|NATIONAL PARKS QUICKLINKS|
Backpacker Magazine – April 2006
Explore six new routes through the most rugged, scenic, and wildife-rich mountains in the Lower 48.
3. Redgap Pass/Yellow Mountain Traverse
Trace high, rarely trodden goat trails to broad ridgeline vistas.
Glacier's ubiquitous mountain-goat paths present tantalizing invitations to peakbaggers and other highwire fans--but these game trails typically come with a bit of danger. Not so on this dramatic 30-mile out-and-back, which makes for a fine 3-day trip with two nights of camping at pristine Poia Lake. Called "the red scree strolls" by J. Gordon Edwards in his historic Climber's Guide to Glacier National Park for the terrain they cross, goat tracks are usually steep, loose, and very exposed; this track is solid and--while often steep--never life-threatening. The route follows superb trail to Redgap Pass (mile 10.4), offering vistas of Ptarmigan Wall and gargantuan Mt. Merritt. From the pass, you'll climb gently rising mountain-goat trails along the broad ridgelines of Seward and Yellow Mountains to the latter's seldom-visited 8,966-foot summit. While afternoon lightning storms and a lack of water are concerns, footing is not.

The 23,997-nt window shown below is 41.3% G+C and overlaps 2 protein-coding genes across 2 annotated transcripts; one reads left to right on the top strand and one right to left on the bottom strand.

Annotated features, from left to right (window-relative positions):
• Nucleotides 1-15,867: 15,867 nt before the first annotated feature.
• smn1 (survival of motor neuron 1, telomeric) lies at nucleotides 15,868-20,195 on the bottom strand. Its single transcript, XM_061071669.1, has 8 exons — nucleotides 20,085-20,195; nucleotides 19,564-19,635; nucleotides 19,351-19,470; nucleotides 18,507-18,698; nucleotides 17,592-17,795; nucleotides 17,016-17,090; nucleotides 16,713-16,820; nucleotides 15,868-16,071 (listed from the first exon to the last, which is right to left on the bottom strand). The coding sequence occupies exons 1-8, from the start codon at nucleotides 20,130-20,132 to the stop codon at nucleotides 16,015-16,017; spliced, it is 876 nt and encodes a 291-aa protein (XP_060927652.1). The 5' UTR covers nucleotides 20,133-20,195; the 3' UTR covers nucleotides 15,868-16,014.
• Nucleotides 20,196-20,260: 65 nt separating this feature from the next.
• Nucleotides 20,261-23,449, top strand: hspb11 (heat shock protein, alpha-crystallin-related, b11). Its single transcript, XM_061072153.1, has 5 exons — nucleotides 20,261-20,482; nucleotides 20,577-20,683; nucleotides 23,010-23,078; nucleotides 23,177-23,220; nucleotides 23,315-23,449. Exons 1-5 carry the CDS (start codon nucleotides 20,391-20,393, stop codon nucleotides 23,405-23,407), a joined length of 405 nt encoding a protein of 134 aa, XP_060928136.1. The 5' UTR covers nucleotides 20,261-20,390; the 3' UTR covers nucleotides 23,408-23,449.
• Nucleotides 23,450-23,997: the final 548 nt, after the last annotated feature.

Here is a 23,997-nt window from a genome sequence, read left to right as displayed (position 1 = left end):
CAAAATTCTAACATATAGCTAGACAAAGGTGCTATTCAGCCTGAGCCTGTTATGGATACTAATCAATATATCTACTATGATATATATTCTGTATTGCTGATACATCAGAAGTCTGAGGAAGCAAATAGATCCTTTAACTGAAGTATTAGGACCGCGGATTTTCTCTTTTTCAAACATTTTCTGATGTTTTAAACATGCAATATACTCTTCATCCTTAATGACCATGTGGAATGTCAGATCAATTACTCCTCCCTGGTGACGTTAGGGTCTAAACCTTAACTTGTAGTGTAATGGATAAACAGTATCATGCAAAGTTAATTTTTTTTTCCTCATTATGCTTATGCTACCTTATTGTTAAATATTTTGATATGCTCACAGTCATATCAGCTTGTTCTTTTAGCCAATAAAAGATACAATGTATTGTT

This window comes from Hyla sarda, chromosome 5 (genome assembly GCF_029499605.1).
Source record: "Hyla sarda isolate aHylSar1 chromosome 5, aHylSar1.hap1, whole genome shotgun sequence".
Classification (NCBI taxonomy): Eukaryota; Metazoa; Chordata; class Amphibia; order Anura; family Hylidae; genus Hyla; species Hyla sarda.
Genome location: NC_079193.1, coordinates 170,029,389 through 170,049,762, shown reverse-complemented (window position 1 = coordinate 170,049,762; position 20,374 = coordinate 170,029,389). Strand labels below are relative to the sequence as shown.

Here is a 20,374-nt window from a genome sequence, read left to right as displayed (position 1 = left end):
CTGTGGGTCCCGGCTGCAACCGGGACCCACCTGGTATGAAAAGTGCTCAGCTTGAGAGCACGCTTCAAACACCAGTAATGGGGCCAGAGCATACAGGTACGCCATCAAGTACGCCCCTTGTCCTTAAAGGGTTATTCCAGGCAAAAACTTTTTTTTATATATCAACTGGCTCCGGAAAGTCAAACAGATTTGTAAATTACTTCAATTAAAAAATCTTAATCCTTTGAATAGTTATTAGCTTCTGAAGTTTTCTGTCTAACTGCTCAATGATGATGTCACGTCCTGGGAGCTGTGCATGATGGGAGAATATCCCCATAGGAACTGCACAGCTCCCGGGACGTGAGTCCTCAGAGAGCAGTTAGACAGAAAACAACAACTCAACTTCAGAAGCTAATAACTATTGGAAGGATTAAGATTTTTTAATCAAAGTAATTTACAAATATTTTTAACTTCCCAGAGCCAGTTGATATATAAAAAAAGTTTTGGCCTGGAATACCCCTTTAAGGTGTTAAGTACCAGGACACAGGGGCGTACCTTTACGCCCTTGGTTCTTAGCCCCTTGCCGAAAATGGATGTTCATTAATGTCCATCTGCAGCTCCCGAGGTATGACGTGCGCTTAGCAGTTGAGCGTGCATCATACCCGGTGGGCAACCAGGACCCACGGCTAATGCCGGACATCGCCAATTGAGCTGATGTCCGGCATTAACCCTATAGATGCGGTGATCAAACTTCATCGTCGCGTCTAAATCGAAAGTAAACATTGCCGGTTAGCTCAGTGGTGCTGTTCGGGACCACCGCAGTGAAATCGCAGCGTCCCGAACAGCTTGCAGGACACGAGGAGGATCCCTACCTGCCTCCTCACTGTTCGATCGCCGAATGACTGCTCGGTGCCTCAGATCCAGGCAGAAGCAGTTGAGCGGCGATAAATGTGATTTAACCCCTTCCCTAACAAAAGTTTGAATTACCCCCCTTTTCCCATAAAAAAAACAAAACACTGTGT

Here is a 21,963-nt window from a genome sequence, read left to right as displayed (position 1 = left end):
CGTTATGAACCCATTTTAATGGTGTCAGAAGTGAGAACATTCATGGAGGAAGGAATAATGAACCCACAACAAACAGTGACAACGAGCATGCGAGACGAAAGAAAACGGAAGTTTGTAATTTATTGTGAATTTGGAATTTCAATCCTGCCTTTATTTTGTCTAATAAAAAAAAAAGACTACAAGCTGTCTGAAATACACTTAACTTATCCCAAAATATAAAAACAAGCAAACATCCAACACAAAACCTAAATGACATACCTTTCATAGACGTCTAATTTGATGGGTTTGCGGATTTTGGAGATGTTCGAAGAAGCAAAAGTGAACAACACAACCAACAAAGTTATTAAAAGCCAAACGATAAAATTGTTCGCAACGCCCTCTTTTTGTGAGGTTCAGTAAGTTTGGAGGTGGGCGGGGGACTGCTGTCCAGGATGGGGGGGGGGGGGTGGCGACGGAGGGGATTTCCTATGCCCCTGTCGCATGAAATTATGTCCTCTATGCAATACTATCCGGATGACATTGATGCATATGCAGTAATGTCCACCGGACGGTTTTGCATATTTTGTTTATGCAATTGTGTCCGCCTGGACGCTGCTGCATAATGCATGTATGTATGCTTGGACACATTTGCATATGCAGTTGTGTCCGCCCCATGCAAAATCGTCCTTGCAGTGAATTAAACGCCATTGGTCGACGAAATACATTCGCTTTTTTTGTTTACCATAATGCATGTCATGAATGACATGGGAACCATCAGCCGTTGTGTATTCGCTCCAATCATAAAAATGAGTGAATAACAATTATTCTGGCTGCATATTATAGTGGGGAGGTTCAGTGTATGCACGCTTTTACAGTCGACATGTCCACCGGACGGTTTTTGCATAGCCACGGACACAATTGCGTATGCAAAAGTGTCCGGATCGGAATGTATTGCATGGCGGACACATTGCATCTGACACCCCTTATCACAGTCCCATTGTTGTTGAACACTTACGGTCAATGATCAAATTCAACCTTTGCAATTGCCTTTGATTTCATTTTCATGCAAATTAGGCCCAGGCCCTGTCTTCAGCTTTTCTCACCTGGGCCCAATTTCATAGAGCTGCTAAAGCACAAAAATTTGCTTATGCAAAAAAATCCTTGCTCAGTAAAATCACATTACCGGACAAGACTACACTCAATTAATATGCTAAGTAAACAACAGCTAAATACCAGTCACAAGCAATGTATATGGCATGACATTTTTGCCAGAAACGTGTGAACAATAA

The hike's off-trail portion begins at the Redgap Pass cairn. Look 100 feet south for a faint path that quickly firms up, traversing the south face of Seward Mountain to Seward Saddle. Beyond that, go a quarter-mile around either side of Pt. 8,325 to reach a red talus pass. Just ahead (east), the rock turns to gray ridgeline marked by a prominent goat trail. Do not follow the trail, which ends at concealed cliffs. Instead, go to the right of the ridge, descending east-southeast 300 feet through short ledges and timberline trees to the top of a tan talus slope at the base of the cliffs. Contour east along the margin to reach open terrain. From there, it's 2 miles across broad slopes to Yellow Mountain's hidden summit. Note: If you lack strong routefinding skills, consider turning around at Redgap Pass.